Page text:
Following the labor movement’s defeat by Uber over gig drivers in California’s Proposition 22, key unions appear ready to imitate a weak version of Germany’s sectoral bargaining as a desperate compromise.
In September 2019, California passed a law, known as AB 5, that gave gig workers and other types of freelancers/solo self-employed workers the legal standing of employees. As I previously reported for Mitbestimmungsportal, this law was one of the most important pro-labor laws to pass in the United States in several decades, as it reined in app-based businesses that profited from bogus self-employment and worker misclassification. And it launched efforts to copy this legislation in other US states.
Unfortunately, that news was too good to last. The following year in November 2020, AB 5 was severely weakened when California voters passed Proposition 22, a ballot initiative that implemented a new state law which exempted app-based taxi and delivery drivers from AB 5’s groundbreaking provisions. Ride hailing businesses Uber and Lyft, along with food deliverers DoorDash, InstaCart and Postmates, together spent an astounding $205 million to pass this ballot measure. Unions could muster only $18 million to counter the Silicon Valley war chest, making it a David and Goliath battle.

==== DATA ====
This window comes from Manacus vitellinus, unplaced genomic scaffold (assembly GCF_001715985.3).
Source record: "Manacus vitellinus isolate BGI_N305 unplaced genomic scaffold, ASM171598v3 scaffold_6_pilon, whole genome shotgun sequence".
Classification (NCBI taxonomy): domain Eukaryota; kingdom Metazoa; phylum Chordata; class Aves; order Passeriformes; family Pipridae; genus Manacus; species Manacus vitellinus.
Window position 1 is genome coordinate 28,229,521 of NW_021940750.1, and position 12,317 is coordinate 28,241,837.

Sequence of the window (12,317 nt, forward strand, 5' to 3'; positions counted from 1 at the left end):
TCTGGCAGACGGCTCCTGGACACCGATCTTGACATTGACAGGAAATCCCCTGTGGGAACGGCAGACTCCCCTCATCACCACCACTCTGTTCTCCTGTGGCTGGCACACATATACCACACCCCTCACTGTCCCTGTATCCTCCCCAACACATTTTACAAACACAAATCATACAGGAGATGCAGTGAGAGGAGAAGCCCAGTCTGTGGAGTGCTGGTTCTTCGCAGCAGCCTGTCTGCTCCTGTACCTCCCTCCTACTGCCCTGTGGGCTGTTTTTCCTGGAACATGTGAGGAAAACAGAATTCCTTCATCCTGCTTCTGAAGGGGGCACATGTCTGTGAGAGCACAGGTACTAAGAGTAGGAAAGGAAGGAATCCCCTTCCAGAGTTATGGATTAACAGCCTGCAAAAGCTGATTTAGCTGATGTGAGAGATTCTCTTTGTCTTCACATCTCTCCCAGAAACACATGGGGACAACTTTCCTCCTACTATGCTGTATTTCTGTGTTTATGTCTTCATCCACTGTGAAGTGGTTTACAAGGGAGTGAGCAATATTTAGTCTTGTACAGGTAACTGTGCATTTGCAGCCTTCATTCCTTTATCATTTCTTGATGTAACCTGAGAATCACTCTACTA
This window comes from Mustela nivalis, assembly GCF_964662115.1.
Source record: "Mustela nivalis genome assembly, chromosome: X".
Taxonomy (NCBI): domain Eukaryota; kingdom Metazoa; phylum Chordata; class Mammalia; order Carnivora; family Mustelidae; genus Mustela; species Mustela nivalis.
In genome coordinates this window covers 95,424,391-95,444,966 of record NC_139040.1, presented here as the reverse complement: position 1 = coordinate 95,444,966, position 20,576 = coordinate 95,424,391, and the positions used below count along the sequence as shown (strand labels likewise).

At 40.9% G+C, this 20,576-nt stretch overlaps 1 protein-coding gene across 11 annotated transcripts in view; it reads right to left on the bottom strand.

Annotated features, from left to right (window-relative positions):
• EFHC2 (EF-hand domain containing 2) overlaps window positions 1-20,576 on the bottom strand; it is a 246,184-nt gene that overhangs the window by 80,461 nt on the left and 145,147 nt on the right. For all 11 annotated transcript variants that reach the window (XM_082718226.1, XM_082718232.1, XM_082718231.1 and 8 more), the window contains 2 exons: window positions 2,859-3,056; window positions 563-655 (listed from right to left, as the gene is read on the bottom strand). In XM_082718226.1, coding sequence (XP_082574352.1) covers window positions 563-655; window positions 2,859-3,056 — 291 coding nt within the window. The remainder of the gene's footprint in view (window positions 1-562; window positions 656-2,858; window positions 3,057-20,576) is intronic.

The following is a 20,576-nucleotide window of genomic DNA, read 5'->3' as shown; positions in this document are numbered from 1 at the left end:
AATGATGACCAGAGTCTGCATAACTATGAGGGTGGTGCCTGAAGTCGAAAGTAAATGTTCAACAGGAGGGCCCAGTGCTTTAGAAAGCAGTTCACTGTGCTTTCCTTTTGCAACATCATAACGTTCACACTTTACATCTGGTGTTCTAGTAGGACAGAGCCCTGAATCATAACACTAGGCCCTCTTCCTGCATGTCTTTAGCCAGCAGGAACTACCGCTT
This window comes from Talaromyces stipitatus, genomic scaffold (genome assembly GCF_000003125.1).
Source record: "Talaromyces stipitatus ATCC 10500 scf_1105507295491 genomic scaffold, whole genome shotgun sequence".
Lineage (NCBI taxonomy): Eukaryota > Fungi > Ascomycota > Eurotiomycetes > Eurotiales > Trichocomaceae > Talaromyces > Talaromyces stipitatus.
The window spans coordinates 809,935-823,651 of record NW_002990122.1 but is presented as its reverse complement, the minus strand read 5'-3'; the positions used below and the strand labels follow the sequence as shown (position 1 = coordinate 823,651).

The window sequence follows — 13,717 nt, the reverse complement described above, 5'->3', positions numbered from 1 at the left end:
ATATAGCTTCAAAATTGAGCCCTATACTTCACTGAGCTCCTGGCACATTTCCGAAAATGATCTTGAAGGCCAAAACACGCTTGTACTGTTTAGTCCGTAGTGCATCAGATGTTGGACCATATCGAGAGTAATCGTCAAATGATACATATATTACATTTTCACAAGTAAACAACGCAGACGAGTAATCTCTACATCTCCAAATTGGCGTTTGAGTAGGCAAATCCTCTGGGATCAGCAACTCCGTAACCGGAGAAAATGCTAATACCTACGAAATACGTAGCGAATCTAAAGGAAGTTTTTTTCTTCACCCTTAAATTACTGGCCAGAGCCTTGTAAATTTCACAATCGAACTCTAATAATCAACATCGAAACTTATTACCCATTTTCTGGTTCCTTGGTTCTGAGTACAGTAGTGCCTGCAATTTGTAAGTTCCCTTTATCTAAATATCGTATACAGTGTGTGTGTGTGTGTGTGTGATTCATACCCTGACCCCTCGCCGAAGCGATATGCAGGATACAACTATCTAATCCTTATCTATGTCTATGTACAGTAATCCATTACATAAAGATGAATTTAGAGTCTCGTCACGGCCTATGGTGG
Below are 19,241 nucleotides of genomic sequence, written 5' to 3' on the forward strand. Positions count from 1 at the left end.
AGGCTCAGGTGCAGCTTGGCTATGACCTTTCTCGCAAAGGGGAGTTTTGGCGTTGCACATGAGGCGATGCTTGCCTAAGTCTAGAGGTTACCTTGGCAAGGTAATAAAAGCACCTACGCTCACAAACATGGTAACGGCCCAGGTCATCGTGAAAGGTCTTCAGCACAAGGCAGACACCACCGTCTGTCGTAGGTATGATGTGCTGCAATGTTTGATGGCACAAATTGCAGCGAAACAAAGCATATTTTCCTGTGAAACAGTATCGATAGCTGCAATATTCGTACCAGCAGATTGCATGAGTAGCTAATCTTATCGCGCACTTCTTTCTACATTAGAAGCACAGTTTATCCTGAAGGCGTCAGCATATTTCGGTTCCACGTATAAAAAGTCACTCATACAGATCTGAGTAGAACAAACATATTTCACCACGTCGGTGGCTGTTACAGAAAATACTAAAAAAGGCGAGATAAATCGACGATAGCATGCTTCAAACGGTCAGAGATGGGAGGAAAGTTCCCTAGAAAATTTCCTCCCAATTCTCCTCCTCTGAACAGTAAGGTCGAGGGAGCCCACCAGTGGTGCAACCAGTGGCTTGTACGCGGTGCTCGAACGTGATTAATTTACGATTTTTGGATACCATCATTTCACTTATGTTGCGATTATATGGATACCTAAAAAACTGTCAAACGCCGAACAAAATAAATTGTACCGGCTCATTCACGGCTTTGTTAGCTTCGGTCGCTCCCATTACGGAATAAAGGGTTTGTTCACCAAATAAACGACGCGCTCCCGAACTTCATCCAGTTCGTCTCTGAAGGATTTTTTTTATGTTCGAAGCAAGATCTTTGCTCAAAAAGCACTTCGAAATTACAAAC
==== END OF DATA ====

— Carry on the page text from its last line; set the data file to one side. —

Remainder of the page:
The platform companies used threats to drivers (“goodbye jobs”) and other distorted claims in an overwhelming media blitz to misinform and mislead California voters. AB 5 remains in effect for other types of freelancers and “independent” contractors, but the exemption of ride hailing drivers removed the largest sector of workers from the law’s coverage.
From regular employees to “independent contractor-plus”